I think ultimately the answer is organizing and pushing for better conditions. I never used to be real big on unions, but I think that is the answer. Horrible conditions and pay for CNAs is almost universal. Its better in a hospital, but the gap in pay and working conditions between techs/aides and RNs is enormous and an embarrassment. I cant think of any other profession where a mere associates degree can result in such a huge boost in pay and prestige. I'm not knocking RNs for that, that's great they can demand the pay, but there needs to be an adjustment and the other staff need to start getting a slice of the pie, and that means organizing, nobody is going to do it out of the kindness of their heart.

Specializes in Long term care.

I have more than 20 years of experience. It does NOT have to be like what you deal with!!!! Yes, some places are like that and those are the places that you leave.

In my experience, in places like this, if you attempt any "change" even if it is for the better, it will backfire on you and they will find a way to get rid of you.

The nurses sound over worked and underappreciated as well and are in the mode of "cover your own butt". It is not likely that they will listen to you if you tell them a resident has refused care. In this facility, it sounds like they are under enough stress as well and probably don't want to hear that a resident refused care...and then have to deal with that as will probably just be called lazy and unable to do your job since you can't "deal" with the resident on your own. (even if you are just trying to cover your butt as well!!!).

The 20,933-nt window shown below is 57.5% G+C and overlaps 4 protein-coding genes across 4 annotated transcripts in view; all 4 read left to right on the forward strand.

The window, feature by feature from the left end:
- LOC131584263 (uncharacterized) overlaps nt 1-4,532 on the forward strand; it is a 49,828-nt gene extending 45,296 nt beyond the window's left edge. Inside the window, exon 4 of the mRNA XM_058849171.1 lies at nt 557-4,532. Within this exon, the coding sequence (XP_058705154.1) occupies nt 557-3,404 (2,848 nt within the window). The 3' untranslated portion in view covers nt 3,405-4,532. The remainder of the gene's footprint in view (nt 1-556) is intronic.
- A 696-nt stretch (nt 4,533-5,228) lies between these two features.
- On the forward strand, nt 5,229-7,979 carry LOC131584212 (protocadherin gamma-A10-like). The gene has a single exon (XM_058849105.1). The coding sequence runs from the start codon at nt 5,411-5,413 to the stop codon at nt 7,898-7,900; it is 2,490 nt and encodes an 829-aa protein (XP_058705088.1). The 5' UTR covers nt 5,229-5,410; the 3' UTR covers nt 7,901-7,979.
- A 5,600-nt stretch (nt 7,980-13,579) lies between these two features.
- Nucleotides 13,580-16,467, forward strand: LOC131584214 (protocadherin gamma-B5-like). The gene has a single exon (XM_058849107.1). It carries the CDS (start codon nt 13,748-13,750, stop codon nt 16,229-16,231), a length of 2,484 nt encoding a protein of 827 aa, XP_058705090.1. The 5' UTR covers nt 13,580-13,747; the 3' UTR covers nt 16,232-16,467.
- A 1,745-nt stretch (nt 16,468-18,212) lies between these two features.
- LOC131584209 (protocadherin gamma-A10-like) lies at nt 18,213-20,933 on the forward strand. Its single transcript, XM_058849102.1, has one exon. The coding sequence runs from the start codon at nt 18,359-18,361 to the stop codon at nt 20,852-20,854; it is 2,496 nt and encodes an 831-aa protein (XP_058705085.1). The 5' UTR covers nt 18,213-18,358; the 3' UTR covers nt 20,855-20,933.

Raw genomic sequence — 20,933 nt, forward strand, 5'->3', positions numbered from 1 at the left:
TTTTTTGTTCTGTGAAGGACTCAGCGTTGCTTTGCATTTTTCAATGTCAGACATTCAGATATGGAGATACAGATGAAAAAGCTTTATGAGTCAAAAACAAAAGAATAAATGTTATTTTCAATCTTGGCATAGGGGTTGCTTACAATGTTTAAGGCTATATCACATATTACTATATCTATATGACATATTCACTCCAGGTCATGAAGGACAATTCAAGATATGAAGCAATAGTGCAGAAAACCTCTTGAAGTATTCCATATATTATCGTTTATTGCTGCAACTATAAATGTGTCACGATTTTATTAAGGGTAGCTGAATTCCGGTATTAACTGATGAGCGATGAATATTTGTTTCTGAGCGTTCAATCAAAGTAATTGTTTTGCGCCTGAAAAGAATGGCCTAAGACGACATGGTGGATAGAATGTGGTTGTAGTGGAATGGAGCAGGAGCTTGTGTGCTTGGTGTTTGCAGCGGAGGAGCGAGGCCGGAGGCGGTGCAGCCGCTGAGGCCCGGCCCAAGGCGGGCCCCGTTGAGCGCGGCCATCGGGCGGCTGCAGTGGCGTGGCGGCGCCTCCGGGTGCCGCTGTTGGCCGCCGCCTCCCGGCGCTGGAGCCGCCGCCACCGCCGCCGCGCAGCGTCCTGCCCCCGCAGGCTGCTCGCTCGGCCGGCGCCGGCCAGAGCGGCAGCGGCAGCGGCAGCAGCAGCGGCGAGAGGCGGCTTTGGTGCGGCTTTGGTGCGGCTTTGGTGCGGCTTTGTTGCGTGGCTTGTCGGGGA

I don't want to sound so negative...but it is real life. You want things to change, you want to "do the right thing", but that is just a bad situation to be in and nothing good will come of it.

RUN don't walk from that facility or sooner or later, you will be fired and there will be a black mark on your certification.

Do home care for a whatever you have to do to get out of that facility, the sooner the better!!

If you feel strongly about changing that the ombudsman AFTER you find another job.

Specializes in Emergency and Critical Care.

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This is wonderful a friend set this to me for those of you who work with the elderly